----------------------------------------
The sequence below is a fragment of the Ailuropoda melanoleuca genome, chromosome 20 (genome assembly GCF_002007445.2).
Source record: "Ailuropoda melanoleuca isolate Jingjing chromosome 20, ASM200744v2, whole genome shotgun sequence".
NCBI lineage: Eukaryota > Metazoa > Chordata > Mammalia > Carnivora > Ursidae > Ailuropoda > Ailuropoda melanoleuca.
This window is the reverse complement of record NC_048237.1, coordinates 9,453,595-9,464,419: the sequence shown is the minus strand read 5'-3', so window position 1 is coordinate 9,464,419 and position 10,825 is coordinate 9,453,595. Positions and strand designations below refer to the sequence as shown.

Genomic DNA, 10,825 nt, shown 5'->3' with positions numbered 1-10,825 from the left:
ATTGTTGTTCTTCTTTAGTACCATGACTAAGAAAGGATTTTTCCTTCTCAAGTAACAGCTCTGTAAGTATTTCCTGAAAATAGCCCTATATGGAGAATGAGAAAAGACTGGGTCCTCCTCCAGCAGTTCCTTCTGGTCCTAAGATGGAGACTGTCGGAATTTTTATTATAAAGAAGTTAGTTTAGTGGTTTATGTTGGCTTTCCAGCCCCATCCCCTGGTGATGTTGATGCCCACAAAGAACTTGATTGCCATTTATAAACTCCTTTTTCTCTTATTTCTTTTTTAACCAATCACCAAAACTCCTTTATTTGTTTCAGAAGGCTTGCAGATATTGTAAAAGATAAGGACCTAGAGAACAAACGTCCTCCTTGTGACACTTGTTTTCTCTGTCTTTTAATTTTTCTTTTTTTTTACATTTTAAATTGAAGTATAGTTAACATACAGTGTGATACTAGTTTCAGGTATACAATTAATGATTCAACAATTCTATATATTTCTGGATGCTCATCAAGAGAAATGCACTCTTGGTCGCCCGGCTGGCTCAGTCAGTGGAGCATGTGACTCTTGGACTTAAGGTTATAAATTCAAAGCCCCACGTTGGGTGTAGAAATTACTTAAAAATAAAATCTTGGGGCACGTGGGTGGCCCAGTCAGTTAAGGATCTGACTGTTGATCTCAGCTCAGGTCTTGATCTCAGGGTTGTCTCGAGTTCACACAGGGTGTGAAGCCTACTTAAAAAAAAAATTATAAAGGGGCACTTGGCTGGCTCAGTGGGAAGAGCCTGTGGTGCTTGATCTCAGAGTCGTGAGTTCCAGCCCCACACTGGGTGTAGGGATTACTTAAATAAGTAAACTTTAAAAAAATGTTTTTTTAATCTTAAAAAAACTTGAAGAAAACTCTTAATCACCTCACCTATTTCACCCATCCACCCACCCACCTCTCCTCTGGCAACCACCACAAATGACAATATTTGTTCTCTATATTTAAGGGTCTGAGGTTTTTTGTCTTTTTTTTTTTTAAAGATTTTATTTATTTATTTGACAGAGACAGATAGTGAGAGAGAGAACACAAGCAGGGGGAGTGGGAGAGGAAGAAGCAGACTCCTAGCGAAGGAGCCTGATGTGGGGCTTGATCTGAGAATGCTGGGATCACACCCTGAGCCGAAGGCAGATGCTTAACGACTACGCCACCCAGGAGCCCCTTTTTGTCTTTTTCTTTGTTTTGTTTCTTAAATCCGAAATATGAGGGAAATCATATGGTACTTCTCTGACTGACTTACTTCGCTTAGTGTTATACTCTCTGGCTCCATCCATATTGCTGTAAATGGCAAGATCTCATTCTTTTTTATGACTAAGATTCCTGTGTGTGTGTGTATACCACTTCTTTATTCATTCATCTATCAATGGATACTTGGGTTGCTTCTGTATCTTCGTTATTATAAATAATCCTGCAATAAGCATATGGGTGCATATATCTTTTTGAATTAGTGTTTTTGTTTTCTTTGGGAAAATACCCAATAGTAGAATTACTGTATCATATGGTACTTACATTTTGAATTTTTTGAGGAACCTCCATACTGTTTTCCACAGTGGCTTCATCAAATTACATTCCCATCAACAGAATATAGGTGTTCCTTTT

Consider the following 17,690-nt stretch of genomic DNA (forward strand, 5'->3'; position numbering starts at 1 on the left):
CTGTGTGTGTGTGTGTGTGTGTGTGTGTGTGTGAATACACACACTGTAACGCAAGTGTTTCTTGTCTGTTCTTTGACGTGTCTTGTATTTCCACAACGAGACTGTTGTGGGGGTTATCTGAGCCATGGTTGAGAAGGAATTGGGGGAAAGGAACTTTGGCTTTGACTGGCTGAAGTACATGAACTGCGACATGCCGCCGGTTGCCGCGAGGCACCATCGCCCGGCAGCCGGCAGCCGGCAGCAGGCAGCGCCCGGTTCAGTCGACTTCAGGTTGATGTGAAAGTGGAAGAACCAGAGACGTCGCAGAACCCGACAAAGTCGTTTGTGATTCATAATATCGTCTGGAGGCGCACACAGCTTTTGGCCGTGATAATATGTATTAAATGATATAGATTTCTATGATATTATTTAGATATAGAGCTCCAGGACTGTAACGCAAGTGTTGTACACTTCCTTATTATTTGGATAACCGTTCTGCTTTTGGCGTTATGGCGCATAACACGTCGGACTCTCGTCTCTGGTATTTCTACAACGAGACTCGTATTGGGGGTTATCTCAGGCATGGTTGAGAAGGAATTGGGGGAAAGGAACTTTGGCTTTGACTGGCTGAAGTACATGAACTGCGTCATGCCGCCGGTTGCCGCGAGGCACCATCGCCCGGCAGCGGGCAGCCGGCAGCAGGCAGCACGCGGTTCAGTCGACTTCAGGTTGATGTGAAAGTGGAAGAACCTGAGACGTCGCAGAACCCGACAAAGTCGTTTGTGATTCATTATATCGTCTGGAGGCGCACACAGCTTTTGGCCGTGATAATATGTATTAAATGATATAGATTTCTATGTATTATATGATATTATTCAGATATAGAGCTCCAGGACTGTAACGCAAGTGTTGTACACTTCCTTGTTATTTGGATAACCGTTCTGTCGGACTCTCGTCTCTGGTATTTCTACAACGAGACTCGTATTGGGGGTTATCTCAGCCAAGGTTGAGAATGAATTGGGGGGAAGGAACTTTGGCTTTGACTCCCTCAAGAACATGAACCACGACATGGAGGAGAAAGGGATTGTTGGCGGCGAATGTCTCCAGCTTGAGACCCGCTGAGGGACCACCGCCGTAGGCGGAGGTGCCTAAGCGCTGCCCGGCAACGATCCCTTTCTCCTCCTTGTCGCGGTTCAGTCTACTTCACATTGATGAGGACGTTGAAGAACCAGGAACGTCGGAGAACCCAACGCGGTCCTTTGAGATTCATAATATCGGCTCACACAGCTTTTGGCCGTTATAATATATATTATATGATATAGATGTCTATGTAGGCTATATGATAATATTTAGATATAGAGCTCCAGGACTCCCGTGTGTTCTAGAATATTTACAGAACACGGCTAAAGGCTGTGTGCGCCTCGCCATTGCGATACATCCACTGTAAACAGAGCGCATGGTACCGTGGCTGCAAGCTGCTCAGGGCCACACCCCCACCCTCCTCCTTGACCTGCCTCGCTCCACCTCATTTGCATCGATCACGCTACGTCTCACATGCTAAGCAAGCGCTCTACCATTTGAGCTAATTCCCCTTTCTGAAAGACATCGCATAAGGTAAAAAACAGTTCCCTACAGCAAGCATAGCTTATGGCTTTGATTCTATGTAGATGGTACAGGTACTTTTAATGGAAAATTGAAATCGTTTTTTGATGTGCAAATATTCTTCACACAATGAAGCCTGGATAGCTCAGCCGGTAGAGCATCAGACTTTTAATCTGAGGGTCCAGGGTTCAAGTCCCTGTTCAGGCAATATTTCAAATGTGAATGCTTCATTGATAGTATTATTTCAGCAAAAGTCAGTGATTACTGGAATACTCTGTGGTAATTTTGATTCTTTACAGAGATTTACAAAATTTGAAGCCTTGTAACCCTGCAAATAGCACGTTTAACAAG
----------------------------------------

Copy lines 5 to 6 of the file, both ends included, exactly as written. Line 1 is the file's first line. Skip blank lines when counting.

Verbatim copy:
Genomic DNA, 10,825 nt, shown 5'->3' with positions numbered 1-10,825 from the left:
ATTGTTGTTCTTCTTTAGTACCATGACTAAGAAAGGATTTTTCCTTCTCAAGTAACAGCTCTGTAAGTATTTCCTGAAAATAGCCCTATATGGAGAATGAGAAAAGACTGGGTCCTCCTCCAGCAGTTCCTTCTGGTCCTAAGATGGAGACTGTCGGAATTTTTATTATAAAGAAGTTAGTTTAGTGGTTTATGTTGGCTTTCCAGCCCCATCCCCTGGTGATGTTGATGCCCACAAAGAACTTGATTGCCATTTATAAACTCCTTTTTCTCTTATTTCTTTTTTAACCAATCACCAAAACTCCTTTATTTGTTTCAGAAGGCTTGCAGATATTGTAAAAGATAAGGACCTAGAGAACAAACGTCCTCCTTGTGACACTTGTTTTCTCTGTCTTTTAATTTTTCTTTTTTTTTACATTTTAAATTGAAGTATAGTTAACATACAGTGTGATACTAGTTTCAGGTATACAATTAATGATTCAACAATTCTATATATTTCTGGATGCTCATCAAGAGAAATGCACTCTTGGTCGCCCGGCTGGCTCAGTCAGTGGAGCATGTGACTCTTGGACTTAAGGTTATAAATTCAAAGCCCCACGTTGGGTGTAGAAATTACTTAAAAATAAAATCTTGGGGCACGTGGGTGGCCCAGTCAGTTAAGGATCTGACTGTTGATCTCAGCTCAGGTCTTGATCTCAGGGTTGTCTCGAGTTCACACAGGGTGTGAAGCCTACTTAAAAAAAAAATTATAAAGGGGCACTTGGCTGGCTCAGTGGGAAGAGCCTGTGGTGCTTGATCTCAGAGTCGTGAGTTCCAGCCCCACACTGGGTGTAGGGATTACTTAAATAAGTAAACTTTAAAAAAATGTTTTTTTAATCTTAAAAAAACTTGAAGAAAACTCTTAATCACCTCACCTATTTCACCCATCCACCCACCCACCTCTCCTCTGGCAACCACCACAAATGACAATATTTGTTCTCTATATTTAAGGGTCTGAGGTTTTTTGTCTTTTTTTTTTTTAAAGATTTTATTTATTTATTTGACAGAGACAGATAGTGAGAGAGAGAACACAAGCAGGGGGAGTGGGAGAGGAAGAAGCAGACTCCTAGCGAAGGAGCCTGATGTGGGGCTTGATCTGAGAATGCTGGGATCACACCCTGAGCCGAAGGCAGATGCTTAACGACTACGCCACCCAGGAGCCCCTTTTTGTCTTTTTCTTTGTTTTGTTTCTTAAATCCGAAATATGAGGGAAATCATATGGTACTTCTCTGACTGACTTACTTCGCTTAGTGTTATACTCTCTGGCTCCATCCATATTGCTGTAAATGGCAAGATCTCATTCTTTTTTATGACTAAGATTCCTGTGTGTGTGTGTATACCACTTCTTTATTCATTCATCTATCAATGGATACTTGGGTTGCTTCTGTATCTTCGTTATTATAAATAATCCTGCAATAAGCATATGGGTGCATATATCTTTTTGAATTAGTGTTTTTGTTTTCTTTGGGAAAATACCCAATAGTAGAATTACTGTATCATATGGTACTTACATTTTGAATTTTTTGAGGAACCTCCATACTGTTTTCCACAGTGGCTTCATCAAATTACATTCCCATCAACAGAATATAGGTGTTCCTTTT